Dr Richard Fay - personal details
Role: Lecturer in Education (TESOL & Intercultural Communication); Programme Director MA in Intercultural Communication
Tel: 0161 275-3692
Ellen Wilkinson Building-B3.14
School of Environment, Education and Development
The University of Manchester
- School of Environment, Education and Development
- Hard Times Kapelye
- LANTERN (Language Teacher Education Researcher Network)
- Researching Multilingually at Borders
Profile: PhD (Education), MusM (Ethnomusicology), MEd TESOL, Dip.TEFLA, BA (Hons)
Equipped with a BA (Hons) in English language and literature (from Jesus Colleage, University of Oxford) and teacher qualifications, I became a TESOL (Teaching English to Speakers of Other Languages), practitioner in the UK and overseas before a short spell in corpus-based lexicography at Birmingham University/COBUILD.
I then took my MEd TESOL (1993) and this enabled my second career - as a language teacher educator for TESOL practitioners, based in the School of Education at Manchester since 1994. In this role, I developed specialisms in intercultural aspects of TESOL (e.g. Language Education as Intercultural Practice) and intercultural education more generally, in (appropriate methodology for) distance education /elearning, and in Developing Researcher Competence (with a particular interest in Narrative Inquiry and researching multilingually).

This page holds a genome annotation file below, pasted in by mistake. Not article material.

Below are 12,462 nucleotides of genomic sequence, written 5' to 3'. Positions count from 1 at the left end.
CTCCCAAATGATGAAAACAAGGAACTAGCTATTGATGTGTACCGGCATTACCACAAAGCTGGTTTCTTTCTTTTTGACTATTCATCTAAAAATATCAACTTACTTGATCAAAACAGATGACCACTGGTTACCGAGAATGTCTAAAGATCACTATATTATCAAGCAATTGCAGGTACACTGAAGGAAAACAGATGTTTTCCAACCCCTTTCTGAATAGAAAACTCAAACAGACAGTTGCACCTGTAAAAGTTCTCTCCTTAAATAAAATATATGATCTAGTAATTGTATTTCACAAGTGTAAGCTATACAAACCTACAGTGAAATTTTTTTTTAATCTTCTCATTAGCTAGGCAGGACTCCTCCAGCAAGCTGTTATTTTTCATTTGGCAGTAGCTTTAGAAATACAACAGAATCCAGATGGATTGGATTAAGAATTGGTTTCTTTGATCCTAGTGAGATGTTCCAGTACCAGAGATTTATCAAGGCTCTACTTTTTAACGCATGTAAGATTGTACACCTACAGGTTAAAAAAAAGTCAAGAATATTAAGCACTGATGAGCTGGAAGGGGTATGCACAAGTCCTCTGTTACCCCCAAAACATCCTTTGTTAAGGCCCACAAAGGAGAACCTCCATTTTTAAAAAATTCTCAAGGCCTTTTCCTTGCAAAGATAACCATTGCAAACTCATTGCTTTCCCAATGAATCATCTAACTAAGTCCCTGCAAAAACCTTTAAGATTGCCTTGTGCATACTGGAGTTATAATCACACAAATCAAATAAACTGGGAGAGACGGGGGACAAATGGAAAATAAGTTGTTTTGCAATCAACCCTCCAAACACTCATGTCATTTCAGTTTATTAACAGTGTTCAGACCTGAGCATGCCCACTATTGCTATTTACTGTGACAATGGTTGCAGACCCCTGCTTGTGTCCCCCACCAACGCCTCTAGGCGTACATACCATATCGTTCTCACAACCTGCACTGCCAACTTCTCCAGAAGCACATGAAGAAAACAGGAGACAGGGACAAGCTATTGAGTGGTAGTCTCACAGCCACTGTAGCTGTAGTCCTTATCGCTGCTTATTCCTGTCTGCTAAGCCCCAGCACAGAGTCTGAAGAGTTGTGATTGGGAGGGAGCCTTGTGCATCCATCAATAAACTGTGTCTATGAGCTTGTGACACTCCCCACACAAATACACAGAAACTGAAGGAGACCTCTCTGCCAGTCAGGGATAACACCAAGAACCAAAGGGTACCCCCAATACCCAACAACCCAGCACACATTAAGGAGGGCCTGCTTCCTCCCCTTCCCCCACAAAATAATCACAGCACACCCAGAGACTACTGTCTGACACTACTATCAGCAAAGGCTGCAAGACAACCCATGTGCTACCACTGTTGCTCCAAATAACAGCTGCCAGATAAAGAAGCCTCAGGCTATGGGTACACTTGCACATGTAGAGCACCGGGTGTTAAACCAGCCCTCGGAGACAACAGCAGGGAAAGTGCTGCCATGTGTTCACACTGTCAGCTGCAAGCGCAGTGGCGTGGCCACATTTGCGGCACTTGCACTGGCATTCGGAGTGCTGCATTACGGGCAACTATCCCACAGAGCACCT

I also had the opportunity to forge strong links with educational projects in the Balkans (especially Greece and Bulgaria). My doctoral studies (completed in 2004) focused on one such project, a 10-year collaboration between the University of Manchester and the Hellenic Open University (HOU) through which the HOU developed its distance learning MA TEFL programme as based on courseware licensed from Manchester's distance learning MA TESOL programme.
Most recently, I have become involved in the development of undergraduate courses broadly in the area of global citizenship/intercultural communication including Computer-Mediated Intercultural Communication and Becoming Global. I also supervise doctoral students using narrative methods to explore broadly intercultural topics.
Finally, my own studies continued recently with a part-time MusM degree in Ethnomusicology (graduated Decemeber 2011). My dissertation focused on the various perceptions on the Cretan lyra. Thus, on the one hand, I explored the understandings of a number of contemporary players and, on the other, I explored the ethnomusicological literature on this instrument, a literature which largely dates from the 1980s/early 1990s. The genesis of this study lies in my experience of a disjuncture between these two sets of perceptions, with a partucular concern for the topic of musical identity and gendered musical performance vis-a-vis the lyra.